For example, there could be significant differences in the methods CCPs use to calculate the margin they need, similar to people speaking different languages to communicate the same message. There is also wide divergence in the types and amounts of additional resources, and the order in which they are invoked.
A single CCP offers users the ultimate economies of scale and efficiency in settlement, collateral and capital costs. The usual drawbacks associated with a monopoly’s potential abuse of its dominant position could be mitigated through a non-profit business model and effective user governance.
Competition is desirable in a for-profit environment as a means to lower costs and improve services for users, and encourage innovation.
Full interoperability achieves the optimal combination of a virtual single CCP from each user’s perspective and the benefits of competition. Under full interoperability, users can choose to work with a single CCP selected from possible choices within a competitive environment.
Europe’s problem is that today there are multiple CCPs but limited competition, and different stakeholders have different ambitions. Trading venues’ business interests cause them to choose different CCPs, and incumbent CCPs uncertain of their ability to compete are reluctant to interoperate.
A single CCP achieves economies of scale and lowers the unit cost of production, with benefits accruing to shareholders or users, or both. Provided that the CCP’s governance ensures effective constraints to abuse of dominance, a single CCP could also be user-friendly.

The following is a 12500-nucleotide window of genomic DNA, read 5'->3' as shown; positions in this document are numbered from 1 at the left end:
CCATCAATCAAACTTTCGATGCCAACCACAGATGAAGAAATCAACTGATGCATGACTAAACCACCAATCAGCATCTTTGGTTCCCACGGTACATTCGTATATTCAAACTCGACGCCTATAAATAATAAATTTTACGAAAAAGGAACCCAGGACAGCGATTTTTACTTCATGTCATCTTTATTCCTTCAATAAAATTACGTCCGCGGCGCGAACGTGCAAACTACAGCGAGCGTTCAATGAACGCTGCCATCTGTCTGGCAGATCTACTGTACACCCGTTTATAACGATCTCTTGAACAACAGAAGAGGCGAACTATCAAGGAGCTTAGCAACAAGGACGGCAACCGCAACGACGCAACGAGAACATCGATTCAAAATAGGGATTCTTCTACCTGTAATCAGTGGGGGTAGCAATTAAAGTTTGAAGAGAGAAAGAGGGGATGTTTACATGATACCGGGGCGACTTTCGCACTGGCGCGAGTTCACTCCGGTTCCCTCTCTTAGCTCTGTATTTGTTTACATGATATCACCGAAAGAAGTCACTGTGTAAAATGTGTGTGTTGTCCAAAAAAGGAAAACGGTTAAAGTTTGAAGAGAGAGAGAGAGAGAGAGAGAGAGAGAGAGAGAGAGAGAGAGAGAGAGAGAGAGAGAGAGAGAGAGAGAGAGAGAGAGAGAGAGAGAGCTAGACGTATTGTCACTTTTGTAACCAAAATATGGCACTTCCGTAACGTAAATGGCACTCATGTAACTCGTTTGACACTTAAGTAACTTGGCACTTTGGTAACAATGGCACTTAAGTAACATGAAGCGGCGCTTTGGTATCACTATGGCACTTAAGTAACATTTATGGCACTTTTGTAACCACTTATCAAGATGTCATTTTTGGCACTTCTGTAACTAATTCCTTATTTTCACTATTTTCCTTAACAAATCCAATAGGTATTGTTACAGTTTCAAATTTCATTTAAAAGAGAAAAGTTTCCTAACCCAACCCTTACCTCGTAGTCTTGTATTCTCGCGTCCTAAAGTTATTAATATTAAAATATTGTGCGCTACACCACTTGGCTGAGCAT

From a risk management point of view, each CCP can perform well whether there are one or many CCPs. However, in the event of a default, separate CCPs might collectively suffer a bigger loss than if all the positions of the defaulter were in a single CCP with risks offset within a single portfolio of open positions.
A trading venue might have good reasons to prefer to give its trade feed to a single CCP. It might look to a CCP in which it has an economic interest as a source of revenue, or prefer the simplicity of a single CCP relationship. It could also refuse access to a competitor’s CCP in order to protect its own business.
Alternatively, a trading venue might choose competitive clearing, for example if it anticipates this could increase its trading volumes, more than offsetting any lost revenues or additional costs. A venue could also introduce competitive clearing in order to prevent a loss in market share to venues that have more attractive clearing arrangements.